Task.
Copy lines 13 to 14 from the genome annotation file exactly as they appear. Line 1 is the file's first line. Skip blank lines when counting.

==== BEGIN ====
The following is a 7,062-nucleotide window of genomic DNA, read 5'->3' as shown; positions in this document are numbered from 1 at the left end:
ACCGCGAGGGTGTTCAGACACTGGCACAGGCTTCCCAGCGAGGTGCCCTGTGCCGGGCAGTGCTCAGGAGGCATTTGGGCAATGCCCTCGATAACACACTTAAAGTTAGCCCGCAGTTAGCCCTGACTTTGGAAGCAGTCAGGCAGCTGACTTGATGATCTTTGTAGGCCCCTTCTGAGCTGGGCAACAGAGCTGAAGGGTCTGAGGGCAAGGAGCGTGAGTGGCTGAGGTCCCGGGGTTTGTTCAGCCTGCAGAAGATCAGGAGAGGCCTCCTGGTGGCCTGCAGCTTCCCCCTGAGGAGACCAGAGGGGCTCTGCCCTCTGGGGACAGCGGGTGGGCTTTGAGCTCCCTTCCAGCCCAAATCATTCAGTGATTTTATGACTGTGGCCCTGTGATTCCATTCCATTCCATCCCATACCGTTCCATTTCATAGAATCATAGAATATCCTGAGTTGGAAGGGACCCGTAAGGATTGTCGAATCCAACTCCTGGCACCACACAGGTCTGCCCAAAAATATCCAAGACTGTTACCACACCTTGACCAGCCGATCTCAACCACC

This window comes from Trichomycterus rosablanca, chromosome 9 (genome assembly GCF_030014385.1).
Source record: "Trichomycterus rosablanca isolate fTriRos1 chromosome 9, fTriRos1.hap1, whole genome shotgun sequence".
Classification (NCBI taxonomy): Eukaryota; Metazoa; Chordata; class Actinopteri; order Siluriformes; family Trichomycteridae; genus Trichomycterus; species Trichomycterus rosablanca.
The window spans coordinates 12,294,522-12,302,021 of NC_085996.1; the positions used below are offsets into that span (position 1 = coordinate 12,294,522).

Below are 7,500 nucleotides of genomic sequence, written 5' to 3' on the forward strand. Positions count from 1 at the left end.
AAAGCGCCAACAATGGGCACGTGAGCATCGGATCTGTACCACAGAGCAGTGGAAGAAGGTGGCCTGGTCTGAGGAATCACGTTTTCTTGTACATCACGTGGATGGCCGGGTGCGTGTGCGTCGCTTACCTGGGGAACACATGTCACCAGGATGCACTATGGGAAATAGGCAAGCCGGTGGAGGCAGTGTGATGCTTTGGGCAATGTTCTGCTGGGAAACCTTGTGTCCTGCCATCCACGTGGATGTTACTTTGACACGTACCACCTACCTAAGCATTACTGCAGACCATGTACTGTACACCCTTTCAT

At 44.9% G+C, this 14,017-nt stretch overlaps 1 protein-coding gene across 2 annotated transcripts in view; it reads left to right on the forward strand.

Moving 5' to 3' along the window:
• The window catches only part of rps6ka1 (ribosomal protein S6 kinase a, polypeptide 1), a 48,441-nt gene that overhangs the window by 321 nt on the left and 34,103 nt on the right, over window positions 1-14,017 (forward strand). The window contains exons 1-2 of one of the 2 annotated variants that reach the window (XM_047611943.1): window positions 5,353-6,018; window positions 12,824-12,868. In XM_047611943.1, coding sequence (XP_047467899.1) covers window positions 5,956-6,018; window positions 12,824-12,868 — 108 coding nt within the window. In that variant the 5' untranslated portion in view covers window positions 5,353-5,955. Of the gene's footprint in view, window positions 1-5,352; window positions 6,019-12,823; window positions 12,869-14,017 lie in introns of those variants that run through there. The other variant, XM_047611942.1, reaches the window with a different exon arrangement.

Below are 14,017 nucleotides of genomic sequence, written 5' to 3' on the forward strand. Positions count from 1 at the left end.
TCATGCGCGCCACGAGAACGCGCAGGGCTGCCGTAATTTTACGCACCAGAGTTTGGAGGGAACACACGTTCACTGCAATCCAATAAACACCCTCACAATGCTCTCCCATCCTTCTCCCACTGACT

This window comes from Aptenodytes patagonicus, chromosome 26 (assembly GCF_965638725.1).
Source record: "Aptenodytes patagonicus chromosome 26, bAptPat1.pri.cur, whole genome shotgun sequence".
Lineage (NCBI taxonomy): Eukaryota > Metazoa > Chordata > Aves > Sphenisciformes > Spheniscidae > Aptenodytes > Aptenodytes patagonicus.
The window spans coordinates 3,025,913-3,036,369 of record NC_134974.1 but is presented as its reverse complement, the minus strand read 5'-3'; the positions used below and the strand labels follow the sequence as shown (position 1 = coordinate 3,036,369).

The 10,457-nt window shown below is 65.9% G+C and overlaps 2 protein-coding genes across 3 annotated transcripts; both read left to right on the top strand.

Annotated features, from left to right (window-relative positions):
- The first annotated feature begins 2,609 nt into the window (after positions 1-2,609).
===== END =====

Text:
TCATGCGCGCCACGAGAACGCGCAGGGCTGCCGTAATTTTACGCACCAGAGTTTGGAGGGAACACACGTTCACTGCAATCCAATAAACACCCTCACAATGCTCTCCCATCCTTCTCCCACTGACT

This window comes from Aptenodytes patagonicus, chromosome 26 (assembly GCF_965638725.1).